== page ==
By Andrew Osmond.
The case against putting a Manga exhibition in the British Museum was made in three papers – The Guardian, The Telegraph and The Times – on the morning I visited it. Actually, one argument was effectively made before the exhibition was announced. In 2017, the Independent newspaper ranted against the British Museum displaying American pop art, “the near perfect embodiment of everything that is most silly, most trivial and most dispensable.” It could have been copied and pasted to diss the manga event.
Manga isn’t even pop art, of course; it’s pop culture. Most of it is especially ephemeral pop culture. Manga is churned out at industrially-driven high speed, as the new exhibition itself shows. By any plausible definition of what “manga” is (as opposed to its precursors and inspirations), it’s been around no longer than American and British comics, with no special claim to antiquity.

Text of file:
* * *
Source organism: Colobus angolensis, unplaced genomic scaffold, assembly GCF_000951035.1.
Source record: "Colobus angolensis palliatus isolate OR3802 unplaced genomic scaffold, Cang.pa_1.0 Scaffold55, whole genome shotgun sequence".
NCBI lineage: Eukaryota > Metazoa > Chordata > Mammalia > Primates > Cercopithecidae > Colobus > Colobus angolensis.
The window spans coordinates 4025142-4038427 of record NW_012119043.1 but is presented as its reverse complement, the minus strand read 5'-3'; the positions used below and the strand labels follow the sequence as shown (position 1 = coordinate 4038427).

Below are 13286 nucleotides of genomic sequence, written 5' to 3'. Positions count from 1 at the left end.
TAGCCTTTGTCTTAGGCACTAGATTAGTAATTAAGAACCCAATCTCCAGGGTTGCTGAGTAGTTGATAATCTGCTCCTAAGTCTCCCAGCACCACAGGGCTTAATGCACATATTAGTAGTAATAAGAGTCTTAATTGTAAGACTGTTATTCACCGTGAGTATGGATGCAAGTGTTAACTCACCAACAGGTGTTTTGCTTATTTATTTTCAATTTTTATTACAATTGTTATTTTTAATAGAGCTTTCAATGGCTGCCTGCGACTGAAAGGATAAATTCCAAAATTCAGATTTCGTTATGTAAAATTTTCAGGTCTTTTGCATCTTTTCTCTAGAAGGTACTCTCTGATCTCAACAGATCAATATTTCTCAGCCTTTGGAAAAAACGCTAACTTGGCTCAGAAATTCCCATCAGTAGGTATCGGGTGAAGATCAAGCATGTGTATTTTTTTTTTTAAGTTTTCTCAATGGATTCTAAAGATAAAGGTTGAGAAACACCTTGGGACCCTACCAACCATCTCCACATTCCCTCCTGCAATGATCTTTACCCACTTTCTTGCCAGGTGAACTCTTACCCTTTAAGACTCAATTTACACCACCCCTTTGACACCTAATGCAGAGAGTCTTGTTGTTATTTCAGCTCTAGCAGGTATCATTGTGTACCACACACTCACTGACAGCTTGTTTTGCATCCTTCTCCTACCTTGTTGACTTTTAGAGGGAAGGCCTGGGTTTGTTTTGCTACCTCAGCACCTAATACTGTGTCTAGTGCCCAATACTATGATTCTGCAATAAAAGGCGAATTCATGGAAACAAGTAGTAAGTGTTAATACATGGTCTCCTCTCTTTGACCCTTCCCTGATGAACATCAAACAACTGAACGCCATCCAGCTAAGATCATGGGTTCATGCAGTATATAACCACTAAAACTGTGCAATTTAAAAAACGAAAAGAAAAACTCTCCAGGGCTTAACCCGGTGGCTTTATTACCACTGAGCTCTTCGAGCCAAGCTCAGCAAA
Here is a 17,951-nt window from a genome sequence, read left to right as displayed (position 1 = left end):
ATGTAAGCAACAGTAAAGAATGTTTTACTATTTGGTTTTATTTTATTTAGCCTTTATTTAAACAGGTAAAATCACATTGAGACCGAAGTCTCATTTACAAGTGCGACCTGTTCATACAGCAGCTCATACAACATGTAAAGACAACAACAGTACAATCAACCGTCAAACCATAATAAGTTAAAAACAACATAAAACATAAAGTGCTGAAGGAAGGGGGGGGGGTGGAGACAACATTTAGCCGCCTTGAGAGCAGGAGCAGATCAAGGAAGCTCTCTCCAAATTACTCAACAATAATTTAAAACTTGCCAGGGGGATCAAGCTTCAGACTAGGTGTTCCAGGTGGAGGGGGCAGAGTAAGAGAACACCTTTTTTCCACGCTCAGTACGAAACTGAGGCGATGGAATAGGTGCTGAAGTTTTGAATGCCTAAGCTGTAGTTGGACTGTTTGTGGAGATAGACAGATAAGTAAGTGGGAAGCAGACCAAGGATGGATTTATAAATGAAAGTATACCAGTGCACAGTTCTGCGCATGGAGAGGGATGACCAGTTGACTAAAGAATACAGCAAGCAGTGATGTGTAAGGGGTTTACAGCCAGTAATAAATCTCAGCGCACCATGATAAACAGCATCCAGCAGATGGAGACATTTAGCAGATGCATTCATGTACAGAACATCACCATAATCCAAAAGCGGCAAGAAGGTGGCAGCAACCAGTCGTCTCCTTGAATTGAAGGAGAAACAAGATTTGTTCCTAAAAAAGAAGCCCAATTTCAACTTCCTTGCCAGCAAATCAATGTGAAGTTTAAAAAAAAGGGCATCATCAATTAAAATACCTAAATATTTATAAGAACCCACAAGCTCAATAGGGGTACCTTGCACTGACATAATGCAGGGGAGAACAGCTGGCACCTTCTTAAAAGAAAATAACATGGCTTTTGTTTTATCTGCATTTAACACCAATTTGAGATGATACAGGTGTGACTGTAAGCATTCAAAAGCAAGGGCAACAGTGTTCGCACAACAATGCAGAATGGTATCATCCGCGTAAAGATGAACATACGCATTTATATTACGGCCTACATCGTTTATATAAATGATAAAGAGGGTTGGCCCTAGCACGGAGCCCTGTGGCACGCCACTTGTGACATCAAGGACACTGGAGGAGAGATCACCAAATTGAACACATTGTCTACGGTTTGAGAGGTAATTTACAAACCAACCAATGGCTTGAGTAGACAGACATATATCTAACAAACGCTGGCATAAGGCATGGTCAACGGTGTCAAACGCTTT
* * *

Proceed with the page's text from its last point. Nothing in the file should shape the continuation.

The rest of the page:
So why give manga deserve a whopping exhibition in the British Museum? Perhaps there’s a case that it’s a big hairy medium that’s had a palpable impact on millions of people across several generations and four or five Japanese “eras”, in a far-away country very different from ours. Perhaps; but luckily I don’t have to make that argument.
Nor, given I’m writing for anime and manga fans, need I worry about the Telegraph’s gripe that the exhibition feels – horrors! – like the work of a superfan, “pounding out the topography of the subject’s terrain without bothering to explain why we might wish to explore it in the first place.” Actually there’s a non-fan group who might like such a tour. I’m thinking of the parents of manga fans who find their offspring’s interest inscrutable and would appreciate a guide.